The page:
Unfortunately 2-3 minutes cooking time was not long enough to cook the meringues. Maybe it’s because of my modified meringue recipe, but I think 5-6 minutes or possibly longer is needed to thoroughly cook the meringues.
The homemade peach sorbet (which was just peach puree with a few pureed slices of banana that I ran through my Cuisinart ice cream/sorbet/frozen yogurt maker) went really well with the peaches. When I get around to making cows’ milk SCD yogurt (which now looks like Monday or Tuesday), I plan to make vanilla ice cream and try the recipe again.
After seeing lots of pizza boxes on stage at Giggle, Giggle, Quack on Saturday, I had a strong craving for a pizza. But pizza dough contains ingredients that are not permitted on the Specific Carbohydrate Diet (SCD)*, and my daughter has a nut allergy, so no nut flours can be used. I had to get creative.
I found a round cake pan on clearance at Williams-Sonoma today (they’re currently having their annual summer clearance in stores and online), and decided I’d try to make a pizza using the pan. I wasn’t sure if it would cook the flourless bread, but it worked out just as well as my Pyrex dish (which I used the first time I made the bread).
Here’s how I made it…
I used my pressure cooker to get the well-cooked (aka over-cooked) vegetables that are required during early stages of the SCD. I pureed the cooked celery, onion, zucchini squash and carrots in my food processor and then pressed the water out through a strainer.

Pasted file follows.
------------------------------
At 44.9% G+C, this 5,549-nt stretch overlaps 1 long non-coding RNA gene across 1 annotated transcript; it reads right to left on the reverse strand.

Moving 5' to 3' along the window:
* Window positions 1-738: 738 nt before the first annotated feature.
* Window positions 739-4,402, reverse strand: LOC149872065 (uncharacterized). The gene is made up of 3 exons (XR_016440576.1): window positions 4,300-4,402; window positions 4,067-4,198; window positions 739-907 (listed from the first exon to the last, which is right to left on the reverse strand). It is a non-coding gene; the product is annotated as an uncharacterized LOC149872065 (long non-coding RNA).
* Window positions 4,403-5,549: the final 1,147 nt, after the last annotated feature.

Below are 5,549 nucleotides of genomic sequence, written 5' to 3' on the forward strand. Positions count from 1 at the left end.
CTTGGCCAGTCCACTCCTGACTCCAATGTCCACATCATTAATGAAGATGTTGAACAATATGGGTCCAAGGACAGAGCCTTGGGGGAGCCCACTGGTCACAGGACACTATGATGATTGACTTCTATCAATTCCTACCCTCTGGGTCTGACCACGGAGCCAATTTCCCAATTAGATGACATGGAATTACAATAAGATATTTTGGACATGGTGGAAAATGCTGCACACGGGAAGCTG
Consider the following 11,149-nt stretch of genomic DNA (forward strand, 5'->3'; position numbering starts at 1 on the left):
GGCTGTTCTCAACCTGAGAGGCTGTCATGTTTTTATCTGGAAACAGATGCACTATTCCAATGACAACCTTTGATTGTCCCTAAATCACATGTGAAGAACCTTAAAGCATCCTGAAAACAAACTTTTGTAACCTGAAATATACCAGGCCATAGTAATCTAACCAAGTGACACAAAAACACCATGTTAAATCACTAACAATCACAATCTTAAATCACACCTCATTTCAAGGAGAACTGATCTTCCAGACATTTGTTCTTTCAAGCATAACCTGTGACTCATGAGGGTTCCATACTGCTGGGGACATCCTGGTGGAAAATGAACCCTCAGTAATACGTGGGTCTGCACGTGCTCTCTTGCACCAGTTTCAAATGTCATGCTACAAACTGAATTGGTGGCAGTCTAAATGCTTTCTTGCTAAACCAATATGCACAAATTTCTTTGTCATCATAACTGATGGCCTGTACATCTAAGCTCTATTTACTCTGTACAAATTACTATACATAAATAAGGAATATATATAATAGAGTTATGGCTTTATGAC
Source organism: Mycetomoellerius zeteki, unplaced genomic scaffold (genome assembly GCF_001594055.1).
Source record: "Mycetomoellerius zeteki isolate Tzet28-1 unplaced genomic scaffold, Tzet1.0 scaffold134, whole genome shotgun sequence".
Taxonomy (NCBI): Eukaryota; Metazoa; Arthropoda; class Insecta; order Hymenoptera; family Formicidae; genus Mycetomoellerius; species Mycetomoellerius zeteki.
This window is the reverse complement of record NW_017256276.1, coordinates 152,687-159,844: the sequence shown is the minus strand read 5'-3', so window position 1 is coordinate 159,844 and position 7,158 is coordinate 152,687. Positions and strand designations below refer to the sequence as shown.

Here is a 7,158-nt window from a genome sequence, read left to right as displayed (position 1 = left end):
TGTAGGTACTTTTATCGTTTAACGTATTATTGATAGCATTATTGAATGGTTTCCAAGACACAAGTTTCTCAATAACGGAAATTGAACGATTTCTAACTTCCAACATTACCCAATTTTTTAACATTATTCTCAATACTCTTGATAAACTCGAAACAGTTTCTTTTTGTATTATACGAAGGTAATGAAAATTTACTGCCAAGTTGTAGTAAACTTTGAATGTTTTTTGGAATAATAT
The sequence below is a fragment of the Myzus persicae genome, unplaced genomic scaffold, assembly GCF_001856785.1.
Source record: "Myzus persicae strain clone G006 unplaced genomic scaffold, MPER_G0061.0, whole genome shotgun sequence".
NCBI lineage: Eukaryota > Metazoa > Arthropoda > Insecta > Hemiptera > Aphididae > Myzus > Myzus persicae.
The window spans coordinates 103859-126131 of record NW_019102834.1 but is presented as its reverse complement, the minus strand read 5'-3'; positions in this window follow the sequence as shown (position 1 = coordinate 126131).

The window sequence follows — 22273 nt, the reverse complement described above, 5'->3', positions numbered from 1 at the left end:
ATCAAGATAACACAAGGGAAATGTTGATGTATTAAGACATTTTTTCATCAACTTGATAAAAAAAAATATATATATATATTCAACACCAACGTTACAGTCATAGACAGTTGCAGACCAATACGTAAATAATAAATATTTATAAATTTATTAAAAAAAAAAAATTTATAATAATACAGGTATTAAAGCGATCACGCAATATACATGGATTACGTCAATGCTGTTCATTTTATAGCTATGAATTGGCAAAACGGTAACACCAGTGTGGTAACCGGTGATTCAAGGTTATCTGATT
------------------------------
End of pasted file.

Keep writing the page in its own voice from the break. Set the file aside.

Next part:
Once the pureed vegetables looked like a paste, I mixed them into the egg yolks and then folded that mixture into the egg whites.
I cut out a piece of parchment paper to fit the bottom of the cake pan, and poured in the mixture. I used the rest of the mixture to fill a rectangular pan of the bread.
Here’s where I think I made a mistake. About 12 minutes before the round bread was done, I took it out and added the tomato sauce (Pomi Italian strained tomatoes + Mutti Italian tomato paste + two cloves of garlic + Italian herbs) and cheese (Italian provolone + cheddar), and then continued cooking it. I added cooked hamburger when the pizza was done. Unfortunately, by taking out the bread 12 minutes early, it wasn’t cooked enough and it soaked up some of the tomato sauce, which made the bread taste soggy.
It wasn’t horrible, but I wasn’t satisfied, so I took a piece of the bread that I let cook the entire 40 minutes and put tomato sauce and cheese on top, and then cooked it at a higher temperature (350 instead of 300).
It was a little better – not nearly as soggy as the first attempt! In the future, I plan to bake the bread for the full 40 minutes and then raise the temperature to melt the cheese and heat the tomato sauce.
If you need a cake pan, the Williams-Sonoma one I purchased on clearance today is very nice quality and made in the USA! I almost missed it, because it wasn’t with the rest of the clearance/sale items, so if you stop by Williams-Sonoma, be sure to look all around the store.
* The Specific Carbohydrate Diet is a “diet” for people with certain medical conditions. We are following it to try to improve my daughter’s health.